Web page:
Doubtless Franz had said to himself that he could only obtain admission to the interior by means of the south curtain, in which the gate opened opposite the drawbridge; and seeing that it was impossible for him to scale the high walls, he continued to skirt the crest of the Orgall plateau, as soon as he had turned the angle at the bastion.

In broad daylight there would not have been much difficulty in this. At night—the moon was not yet up—a night all the darker from the mists which thicken on the mountains, it was more dangerous. To the danger of a false step, to the danger of a fall to the bottom of the ditch, was added that of stumbling against the rocks, and perhaps causing them to fall over him.

Franz went on, however, keeping as near as possible to the zigzags of the counterscarp, feeling his way hand and foot, to make sure he was not going astray. Sustained by superhuman strength, he also felt himself guided by an extraordinary instinct that could not deceive him.

Beyond the bastion stretched the south wall, that with which the drawbridge established communication when it was not raised against the gate.

When the bastion was passed, obstacles appeared to multiply. Among the huge rocks which covered the plateau, to follow the counterscarp was impossible, and he had to leave it. Figure a man endeavouring to traverse a field of Carnac in which the dolmens and menhirs were on no plan whatever; and not a mark to guide him, not a ray of light in the dark night.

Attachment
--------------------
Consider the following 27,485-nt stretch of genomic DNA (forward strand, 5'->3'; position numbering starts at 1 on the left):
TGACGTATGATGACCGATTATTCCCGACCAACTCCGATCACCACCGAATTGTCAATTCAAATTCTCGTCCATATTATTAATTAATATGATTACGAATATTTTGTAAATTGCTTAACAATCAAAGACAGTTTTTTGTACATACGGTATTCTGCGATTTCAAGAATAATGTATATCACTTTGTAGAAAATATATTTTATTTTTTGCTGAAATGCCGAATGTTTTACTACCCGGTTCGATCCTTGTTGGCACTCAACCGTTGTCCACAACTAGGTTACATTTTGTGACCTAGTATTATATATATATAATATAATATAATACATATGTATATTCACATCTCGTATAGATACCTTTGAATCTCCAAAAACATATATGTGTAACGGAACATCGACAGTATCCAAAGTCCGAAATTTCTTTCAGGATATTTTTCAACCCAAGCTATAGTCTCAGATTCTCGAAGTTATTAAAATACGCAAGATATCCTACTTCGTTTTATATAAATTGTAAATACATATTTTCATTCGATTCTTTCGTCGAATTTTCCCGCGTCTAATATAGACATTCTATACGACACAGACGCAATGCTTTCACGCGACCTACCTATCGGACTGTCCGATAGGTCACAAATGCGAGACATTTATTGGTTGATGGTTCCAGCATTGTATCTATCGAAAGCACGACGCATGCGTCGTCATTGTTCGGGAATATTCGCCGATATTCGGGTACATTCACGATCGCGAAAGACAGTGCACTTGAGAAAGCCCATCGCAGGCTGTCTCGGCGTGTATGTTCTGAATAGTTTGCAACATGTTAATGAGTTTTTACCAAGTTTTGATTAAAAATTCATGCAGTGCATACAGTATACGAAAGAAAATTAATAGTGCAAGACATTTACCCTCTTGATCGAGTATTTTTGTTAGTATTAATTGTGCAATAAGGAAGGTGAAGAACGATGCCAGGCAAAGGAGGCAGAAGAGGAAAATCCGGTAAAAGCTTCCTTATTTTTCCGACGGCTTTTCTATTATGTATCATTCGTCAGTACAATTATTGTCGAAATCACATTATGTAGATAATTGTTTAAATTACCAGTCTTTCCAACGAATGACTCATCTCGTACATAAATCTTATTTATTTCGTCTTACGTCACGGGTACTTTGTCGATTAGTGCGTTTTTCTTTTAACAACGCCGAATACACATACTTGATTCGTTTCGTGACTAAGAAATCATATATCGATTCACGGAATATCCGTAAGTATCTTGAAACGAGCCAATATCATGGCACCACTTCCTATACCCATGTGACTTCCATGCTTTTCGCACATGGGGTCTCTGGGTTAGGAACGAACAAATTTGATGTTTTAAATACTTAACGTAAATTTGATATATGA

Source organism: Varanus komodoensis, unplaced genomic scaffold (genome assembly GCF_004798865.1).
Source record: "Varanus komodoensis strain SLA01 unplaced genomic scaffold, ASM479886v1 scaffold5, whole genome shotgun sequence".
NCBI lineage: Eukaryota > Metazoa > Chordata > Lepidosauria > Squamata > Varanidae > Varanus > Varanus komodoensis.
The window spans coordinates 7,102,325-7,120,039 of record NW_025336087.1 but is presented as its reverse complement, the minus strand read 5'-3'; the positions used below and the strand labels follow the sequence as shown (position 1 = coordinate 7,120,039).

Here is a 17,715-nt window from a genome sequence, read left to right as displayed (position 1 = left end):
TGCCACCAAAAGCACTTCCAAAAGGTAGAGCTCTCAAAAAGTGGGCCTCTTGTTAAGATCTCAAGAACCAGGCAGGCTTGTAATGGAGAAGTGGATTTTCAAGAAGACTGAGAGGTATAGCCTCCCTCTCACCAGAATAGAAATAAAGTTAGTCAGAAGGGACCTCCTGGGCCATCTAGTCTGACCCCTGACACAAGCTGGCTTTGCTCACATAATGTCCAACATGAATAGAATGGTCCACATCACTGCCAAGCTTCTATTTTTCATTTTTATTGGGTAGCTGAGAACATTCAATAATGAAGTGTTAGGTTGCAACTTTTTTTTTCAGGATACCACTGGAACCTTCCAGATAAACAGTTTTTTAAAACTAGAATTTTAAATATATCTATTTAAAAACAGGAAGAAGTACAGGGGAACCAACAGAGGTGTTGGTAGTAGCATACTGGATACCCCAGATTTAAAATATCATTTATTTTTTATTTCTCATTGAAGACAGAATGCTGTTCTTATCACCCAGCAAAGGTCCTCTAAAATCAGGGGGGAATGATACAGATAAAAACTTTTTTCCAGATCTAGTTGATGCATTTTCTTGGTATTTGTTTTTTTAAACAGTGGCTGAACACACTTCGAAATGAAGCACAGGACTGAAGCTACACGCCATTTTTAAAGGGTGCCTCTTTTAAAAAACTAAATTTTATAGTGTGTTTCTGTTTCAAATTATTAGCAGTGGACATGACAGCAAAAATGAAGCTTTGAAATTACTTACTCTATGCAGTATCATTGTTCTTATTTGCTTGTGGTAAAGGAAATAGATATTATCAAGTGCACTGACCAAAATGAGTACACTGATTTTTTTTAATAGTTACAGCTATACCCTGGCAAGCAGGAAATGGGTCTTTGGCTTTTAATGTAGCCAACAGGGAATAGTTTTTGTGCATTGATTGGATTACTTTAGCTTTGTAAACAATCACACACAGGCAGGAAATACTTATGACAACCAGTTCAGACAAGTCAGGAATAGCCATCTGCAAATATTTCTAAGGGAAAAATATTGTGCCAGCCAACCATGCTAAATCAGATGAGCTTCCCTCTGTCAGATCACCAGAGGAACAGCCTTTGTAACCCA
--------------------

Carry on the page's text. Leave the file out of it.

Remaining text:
Franz kept on, here climbing over a rock which barred his way, there creeping among the rocks, his hands torn with the thistles and brushwood, his head skimmed by the pairs of ospreys disturbed in their resting-places and flying off, uttering their horrible scream.

Ah! why did not the chapel bell clang as it had clanged Tor Nic Deck and the doctor? Why did not the intense light which had enveloped them stream up from between the battlements of the donjon? He would have headed towards the sound, he would have made towards the light, as the sailor towards the siren’s whistle or the lighthouse rays.

No! nothing but deep night bordered his view a few yards away.

This lasted for nearly an hour. When the ground began to slope to the left, Franz felt he was going wrong. Perhaps he had gone lower than the gate? Perhaps he was beyond the drawbridge?